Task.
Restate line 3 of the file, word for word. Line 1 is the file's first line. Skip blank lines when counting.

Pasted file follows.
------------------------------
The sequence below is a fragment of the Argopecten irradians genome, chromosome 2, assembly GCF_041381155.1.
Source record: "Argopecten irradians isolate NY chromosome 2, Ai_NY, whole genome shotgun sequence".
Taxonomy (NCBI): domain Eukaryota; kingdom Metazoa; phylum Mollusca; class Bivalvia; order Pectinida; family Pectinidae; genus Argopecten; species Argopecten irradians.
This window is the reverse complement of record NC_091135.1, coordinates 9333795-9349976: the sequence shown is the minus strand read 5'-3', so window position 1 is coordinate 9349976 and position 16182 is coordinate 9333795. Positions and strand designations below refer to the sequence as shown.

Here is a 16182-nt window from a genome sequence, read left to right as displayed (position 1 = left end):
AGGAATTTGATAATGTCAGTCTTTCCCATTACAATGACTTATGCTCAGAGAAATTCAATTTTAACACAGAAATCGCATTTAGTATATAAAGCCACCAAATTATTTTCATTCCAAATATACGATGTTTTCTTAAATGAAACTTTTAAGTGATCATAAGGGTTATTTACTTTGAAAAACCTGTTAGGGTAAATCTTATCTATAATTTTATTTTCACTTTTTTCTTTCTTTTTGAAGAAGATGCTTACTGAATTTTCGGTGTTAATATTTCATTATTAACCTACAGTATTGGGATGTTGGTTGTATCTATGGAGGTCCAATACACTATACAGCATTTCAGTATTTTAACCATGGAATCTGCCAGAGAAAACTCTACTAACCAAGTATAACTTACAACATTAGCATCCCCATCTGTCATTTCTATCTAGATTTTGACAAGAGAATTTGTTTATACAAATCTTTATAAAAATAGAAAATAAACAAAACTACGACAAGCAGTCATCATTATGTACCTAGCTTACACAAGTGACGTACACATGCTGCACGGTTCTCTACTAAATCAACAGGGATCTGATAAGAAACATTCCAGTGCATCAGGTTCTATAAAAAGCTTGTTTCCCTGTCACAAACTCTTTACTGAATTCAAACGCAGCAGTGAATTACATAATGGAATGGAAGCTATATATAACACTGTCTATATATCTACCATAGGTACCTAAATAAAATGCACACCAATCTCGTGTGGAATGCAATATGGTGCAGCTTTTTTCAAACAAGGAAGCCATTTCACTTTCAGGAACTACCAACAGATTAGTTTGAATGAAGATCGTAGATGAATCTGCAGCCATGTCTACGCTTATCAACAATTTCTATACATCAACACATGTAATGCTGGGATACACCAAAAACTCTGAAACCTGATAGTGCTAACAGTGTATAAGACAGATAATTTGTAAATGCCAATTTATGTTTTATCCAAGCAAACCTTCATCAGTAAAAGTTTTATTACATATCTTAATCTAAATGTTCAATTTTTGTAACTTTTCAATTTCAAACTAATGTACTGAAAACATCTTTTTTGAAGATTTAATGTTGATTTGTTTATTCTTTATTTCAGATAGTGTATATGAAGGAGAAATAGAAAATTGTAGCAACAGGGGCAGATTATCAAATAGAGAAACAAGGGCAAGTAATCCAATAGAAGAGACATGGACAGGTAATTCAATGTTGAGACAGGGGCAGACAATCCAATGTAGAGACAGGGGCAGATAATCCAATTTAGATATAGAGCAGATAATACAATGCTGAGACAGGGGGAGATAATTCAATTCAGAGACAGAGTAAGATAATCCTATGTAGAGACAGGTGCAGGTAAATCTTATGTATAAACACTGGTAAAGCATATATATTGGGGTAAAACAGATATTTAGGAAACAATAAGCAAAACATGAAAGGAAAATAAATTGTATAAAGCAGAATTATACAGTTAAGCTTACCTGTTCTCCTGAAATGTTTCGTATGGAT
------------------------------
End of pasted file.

Taxonomy (NCBI): domain Eukaryota; kingdom Metazoa; phylum Mollusca; class Bivalvia; order Pectinida; family Pectinidae; genus Argopecten; species Argopecten irradians.